West of Jim Crow: The Fight Against California's Color Line is available to purchase from Amazon.com and Amazon.co.uk (disclosure: affiliate links. I will earn a small amount if you purchase using these links, at no additional cost to you).

My thanks to University of Illinois Press and Netgalley for advance, electronic copy of this book.

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Thursday, 3 September 2020

Alfred Birney’s ‘The Interpreter from Java’ - Blog Tour and Guest Post

I’ve previously covered the suppressed history of Dutch atrocities in post-war Indonesia on this blog in 2012 and I was very interested to hear about Alfred Birney’s novel about a man named Alan Nolan who discovers his father’s memoirs about the atrocities he committed in the Dutch East Indies during the war with Japan – his life as an assassin, the murder of Indonesians in the service of the Dutch and his escape to the Netherlands to avoid execution. Today I’m taking part in the blog tour for the English-language release of The Interpreter from Java and thank Alfred Birney for the guest post below.


Colonial Shame by Alfred Birney

The Netherlands’ colonial past has been resurfacing regularly in the national media since 2016, spurred on in part by the success of my novel The Interpreter from Java. Slavery has also become a staple of public debate, though activists often face a barrage of criticism for asking the Dutch to take a broader look at their own history.

Colonial history has never been top of mind in the Netherlands, but things took a dramatic turn for the worse with the introduction of a new education system in the 1970s: secondary school students were allowed to pick and choose much of their own curriculum and history lost its status as a compulsory subject. And so we set about producing entire generations with the historical awareness of your average mollusc. Grist to the mill of a nation that was all too eager to sweep its own colonial history aside while pointing the finger at Germany, a country more inclined to shoulder the burden of guilt and apologise for its wartime atrocities. That same finger was pointed at Japan for having the temerity to invade the Dutch East Indies. But what about the troops – over 100,000 of them – dispatched from the Netherlands to reassert Dutch colonial rule after the war by mowing down Indonesian freedom fighters? No British-style Round Table Conferences preceded Indonesia’s independence.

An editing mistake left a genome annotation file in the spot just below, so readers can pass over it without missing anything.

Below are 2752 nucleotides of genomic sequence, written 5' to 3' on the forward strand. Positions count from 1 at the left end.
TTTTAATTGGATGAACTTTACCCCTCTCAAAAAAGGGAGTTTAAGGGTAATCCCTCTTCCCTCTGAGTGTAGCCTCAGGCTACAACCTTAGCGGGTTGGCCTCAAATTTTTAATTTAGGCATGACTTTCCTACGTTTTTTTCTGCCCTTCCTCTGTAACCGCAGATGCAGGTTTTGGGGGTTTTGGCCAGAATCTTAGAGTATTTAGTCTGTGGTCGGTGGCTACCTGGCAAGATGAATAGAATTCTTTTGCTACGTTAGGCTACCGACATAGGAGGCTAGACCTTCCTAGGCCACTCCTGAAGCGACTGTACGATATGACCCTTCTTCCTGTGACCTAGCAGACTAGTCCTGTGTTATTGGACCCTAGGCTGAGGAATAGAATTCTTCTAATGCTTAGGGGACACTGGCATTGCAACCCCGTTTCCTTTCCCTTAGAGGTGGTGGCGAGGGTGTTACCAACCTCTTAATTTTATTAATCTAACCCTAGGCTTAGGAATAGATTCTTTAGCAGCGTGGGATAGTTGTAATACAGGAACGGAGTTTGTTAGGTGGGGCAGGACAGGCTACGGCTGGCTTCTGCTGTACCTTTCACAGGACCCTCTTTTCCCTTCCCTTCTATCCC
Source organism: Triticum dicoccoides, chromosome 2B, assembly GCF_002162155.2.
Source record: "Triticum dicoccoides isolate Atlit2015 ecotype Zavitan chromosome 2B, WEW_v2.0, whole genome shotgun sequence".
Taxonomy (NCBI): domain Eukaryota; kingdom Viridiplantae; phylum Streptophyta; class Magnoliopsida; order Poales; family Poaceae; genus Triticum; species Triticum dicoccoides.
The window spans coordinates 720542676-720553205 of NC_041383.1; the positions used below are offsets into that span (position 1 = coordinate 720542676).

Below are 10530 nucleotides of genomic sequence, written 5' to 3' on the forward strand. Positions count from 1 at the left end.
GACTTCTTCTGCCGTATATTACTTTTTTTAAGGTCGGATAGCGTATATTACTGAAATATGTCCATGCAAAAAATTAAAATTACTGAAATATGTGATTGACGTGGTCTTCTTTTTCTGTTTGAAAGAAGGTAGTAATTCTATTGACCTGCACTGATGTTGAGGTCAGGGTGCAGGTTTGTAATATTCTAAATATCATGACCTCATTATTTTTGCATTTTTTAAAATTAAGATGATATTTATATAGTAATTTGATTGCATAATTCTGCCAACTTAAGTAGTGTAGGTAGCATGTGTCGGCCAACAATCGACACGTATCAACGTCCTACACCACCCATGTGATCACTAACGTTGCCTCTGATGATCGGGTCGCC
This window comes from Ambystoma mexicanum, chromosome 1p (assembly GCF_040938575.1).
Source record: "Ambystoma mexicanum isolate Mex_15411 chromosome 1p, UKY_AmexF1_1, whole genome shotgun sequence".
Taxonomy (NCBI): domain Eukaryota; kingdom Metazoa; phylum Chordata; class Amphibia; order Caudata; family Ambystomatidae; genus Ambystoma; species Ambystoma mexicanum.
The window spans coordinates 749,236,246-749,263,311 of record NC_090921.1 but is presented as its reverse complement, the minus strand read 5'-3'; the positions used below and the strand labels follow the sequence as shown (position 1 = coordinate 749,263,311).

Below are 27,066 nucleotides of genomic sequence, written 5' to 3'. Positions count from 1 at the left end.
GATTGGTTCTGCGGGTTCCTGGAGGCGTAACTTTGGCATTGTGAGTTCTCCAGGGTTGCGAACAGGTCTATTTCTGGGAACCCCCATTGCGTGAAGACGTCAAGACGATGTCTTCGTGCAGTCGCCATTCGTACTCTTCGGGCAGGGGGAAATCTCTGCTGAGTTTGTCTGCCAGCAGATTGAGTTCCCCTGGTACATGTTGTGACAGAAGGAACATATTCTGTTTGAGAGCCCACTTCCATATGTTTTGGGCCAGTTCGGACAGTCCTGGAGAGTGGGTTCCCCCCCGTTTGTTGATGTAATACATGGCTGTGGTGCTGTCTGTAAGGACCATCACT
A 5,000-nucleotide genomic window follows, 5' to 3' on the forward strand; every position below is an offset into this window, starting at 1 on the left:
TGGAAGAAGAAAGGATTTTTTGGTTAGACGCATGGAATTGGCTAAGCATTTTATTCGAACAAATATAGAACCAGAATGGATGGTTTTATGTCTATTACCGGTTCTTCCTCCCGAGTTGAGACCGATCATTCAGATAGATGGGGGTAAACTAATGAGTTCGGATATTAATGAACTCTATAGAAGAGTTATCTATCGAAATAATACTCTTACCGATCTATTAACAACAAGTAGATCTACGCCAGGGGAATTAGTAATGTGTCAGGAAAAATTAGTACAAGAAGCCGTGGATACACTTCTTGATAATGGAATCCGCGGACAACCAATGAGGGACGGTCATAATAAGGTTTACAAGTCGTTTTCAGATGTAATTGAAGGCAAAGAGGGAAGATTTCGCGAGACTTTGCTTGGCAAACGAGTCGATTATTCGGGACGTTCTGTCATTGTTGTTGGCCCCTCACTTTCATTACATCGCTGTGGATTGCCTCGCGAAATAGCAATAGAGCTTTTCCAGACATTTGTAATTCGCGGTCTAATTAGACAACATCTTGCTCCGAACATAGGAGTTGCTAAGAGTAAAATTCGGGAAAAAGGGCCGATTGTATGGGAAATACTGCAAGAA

Alfred Birney portrait - credit Eddo HartmannUnsurprisingly, the Dutch were happy to join in the worldwide protests against the US bombing of Vietnam. If there’s one thing we’re good at, it’s railing against abuses that occur far from our own little patch of mud. But many Americans now look back with a profound sense of what was done in their name. Countless movies and songs about that wretched Asian war have seen the light of day. A ten-part series on the Vietnam War, complete with blunders and atrocities, is now available on Netflix. And what have Dutch post-colonial sensibilities produced? Little more than small-screen adaptations of books from before 1900.

The Dutch government is spending over four million euros on an ‘independent study’ into war crimes committed during our great colonial war, a war we lost. This is a farce. Everything of note has already been recorded and filed away, nothing new will surface. These millions are earmarked for the Royal Netherlands Institute for South East Asian and Caribbean Studies, the Netherlands Institute for War, Holocaust and Genocide Studies and the Netherlands Institute for Military History.

A study conducted by three government-funded institutes – how independent is that? The men in charge say they welcome cooperation with Indonesia, yet failed to invite a single Indonesian to their obligatory kick-off event. They are eager to talk to Indonesian eyewitnesses from the colonial war of independence, all of whom are long dead.

While the stated aim of this study is to analyse the violence on both sides, the Netherlands refuses to simply translate the work of Indonesian historians. Every effort will be made to explain Dutch violence in the broader context of post-war decolonisation, a framework of international political, administrative, judicial and military justifications. International, eh? They’ll be blaming the Allies next!

But there is hope. Truly independent researchers in the United States and Flanders are sifting through the facts and taking up their pens. Free from that peculiar mix of colonial shame and arrogance that inflicts the Dutch, they will one day rap us on the knuckles as firmly as we have done with other nations.


The Interpreter from Java is translated by David Doherty, published by Head of Zeus and available in hardcover from today.

Photo credit portrait of Alfred Birney © Eddo Hartmann